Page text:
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Letter name knowledge and the development of spelling skills: evidence from Brazilian Portuguese-speaking children / O conhecimento do nome das letras e o desenvolvimento da escrita: evidência de crianças falantes do português

Author(s): Cláudia Cardoso-Martins | Anna Cláudia Eutrópio Batista

Journal: Psicologia : Reflexão e Crítica
ISSN 0102-7972

Volume: 18;
Issue: 3;
Start page: 330;
Date: 2005;
Original page

Keywords: Letter-name knowledge | invented spellings | syllabic productions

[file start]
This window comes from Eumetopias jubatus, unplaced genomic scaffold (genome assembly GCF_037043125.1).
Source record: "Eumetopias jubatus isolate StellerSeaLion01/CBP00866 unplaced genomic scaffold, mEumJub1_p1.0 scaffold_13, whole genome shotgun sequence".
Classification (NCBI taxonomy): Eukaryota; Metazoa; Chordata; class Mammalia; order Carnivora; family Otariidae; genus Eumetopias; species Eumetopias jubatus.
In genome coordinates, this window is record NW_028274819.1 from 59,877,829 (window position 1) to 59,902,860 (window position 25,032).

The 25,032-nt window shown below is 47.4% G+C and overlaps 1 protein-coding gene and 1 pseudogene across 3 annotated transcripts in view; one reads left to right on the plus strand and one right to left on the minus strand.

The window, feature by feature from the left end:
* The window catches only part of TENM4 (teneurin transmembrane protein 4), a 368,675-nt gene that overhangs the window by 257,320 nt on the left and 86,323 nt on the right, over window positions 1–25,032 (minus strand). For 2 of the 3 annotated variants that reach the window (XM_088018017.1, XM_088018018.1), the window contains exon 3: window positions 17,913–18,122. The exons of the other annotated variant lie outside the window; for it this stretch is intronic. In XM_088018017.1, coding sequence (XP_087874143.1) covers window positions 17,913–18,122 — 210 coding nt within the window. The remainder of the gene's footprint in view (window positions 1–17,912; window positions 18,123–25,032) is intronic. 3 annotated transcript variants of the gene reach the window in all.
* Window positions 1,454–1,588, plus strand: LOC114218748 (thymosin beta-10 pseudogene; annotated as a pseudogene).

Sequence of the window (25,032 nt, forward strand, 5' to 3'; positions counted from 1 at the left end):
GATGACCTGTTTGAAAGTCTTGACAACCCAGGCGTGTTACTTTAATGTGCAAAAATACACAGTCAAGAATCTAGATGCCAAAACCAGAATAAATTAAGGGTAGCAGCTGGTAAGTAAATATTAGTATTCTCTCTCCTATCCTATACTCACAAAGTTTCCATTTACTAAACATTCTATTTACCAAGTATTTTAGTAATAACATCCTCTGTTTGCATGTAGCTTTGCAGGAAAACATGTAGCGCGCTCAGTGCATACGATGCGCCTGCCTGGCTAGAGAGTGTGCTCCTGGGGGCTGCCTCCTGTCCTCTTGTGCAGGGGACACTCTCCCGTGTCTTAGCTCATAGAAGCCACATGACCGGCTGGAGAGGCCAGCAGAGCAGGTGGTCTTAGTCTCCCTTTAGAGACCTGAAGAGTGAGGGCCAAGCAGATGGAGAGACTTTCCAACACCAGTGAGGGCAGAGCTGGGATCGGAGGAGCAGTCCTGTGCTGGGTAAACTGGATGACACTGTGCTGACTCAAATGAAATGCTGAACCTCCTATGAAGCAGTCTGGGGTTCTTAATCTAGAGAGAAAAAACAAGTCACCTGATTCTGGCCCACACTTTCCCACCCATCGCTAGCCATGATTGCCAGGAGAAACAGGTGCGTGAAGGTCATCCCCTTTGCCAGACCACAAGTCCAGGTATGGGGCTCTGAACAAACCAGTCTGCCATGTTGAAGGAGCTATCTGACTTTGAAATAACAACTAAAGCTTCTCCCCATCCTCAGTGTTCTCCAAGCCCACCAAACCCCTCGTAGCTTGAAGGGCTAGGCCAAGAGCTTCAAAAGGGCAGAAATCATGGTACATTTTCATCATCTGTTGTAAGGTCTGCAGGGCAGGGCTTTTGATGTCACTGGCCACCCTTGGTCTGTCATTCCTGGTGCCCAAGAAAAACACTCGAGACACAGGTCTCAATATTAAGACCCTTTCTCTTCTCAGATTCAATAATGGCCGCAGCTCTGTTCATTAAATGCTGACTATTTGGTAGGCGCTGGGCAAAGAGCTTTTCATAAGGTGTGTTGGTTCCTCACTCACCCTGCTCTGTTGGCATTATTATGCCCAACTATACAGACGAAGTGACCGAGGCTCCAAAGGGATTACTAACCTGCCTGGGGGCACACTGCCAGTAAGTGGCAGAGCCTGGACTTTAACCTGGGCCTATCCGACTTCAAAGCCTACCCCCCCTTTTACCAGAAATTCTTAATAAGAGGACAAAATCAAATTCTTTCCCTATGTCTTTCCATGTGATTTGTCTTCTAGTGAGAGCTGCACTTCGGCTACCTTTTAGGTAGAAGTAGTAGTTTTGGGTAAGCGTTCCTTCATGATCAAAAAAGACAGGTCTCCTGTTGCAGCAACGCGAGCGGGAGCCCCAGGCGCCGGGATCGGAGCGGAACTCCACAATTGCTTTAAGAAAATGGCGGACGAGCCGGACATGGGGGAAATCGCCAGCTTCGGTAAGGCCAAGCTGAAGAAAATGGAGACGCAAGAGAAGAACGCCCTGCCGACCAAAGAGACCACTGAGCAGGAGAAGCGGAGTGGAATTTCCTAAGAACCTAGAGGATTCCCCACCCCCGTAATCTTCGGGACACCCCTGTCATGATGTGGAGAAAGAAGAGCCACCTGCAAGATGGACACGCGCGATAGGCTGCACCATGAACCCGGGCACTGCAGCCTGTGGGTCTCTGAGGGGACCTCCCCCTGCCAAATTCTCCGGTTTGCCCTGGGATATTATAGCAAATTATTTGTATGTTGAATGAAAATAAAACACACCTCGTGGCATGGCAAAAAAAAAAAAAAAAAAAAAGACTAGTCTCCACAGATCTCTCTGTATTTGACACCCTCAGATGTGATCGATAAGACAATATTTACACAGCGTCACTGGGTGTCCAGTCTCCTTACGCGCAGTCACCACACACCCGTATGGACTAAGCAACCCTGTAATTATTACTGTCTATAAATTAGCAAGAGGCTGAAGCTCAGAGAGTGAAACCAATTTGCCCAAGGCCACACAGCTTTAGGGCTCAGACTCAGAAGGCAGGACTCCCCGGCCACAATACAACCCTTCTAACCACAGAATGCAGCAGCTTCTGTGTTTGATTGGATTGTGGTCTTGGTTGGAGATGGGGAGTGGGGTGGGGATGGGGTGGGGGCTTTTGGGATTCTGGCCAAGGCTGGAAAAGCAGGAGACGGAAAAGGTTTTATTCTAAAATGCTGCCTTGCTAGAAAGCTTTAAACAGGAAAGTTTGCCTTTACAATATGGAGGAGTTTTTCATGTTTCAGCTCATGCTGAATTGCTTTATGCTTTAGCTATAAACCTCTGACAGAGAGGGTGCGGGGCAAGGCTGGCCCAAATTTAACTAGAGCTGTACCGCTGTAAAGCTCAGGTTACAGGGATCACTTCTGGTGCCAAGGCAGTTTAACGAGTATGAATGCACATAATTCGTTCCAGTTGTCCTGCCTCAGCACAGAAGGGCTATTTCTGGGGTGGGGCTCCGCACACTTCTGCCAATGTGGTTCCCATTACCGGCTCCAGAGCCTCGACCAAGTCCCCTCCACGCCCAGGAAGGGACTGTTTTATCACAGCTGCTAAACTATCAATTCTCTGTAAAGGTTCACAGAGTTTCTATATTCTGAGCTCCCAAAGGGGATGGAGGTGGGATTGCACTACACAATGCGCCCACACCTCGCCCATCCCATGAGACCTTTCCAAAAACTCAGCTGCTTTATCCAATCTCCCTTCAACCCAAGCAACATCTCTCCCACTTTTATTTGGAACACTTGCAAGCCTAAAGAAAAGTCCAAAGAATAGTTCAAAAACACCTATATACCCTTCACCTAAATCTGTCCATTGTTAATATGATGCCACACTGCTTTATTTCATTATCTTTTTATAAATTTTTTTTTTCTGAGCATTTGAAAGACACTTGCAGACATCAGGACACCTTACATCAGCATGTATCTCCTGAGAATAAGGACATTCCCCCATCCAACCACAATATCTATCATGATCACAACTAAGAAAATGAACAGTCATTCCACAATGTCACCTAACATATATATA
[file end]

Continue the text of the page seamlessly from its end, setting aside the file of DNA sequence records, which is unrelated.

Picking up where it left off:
Four to 5-year-old children were asked to spell pairs of words beginning with the same letter and consonant sound. For each pair, the entire name or part of the name of the initial letter could be heard in the pronunciation of one of the words (e.g., telefone; limão), but not in the pronunciation of the other (e.g., tartaruga; laranja). The children spelled the first letter correctly more frequently for words such as telefone than for words such as tartaruga, suggesting that children use their knowledge of letter names to connect print to speech. The implications of these findings for our understanding of the development of children's invented spellings are discussed. In particular, we question Ferreiro's interpretation of a type of spelling that is observed among young speakers of Spanish and Portuguese – the so-called syllabic spelling.
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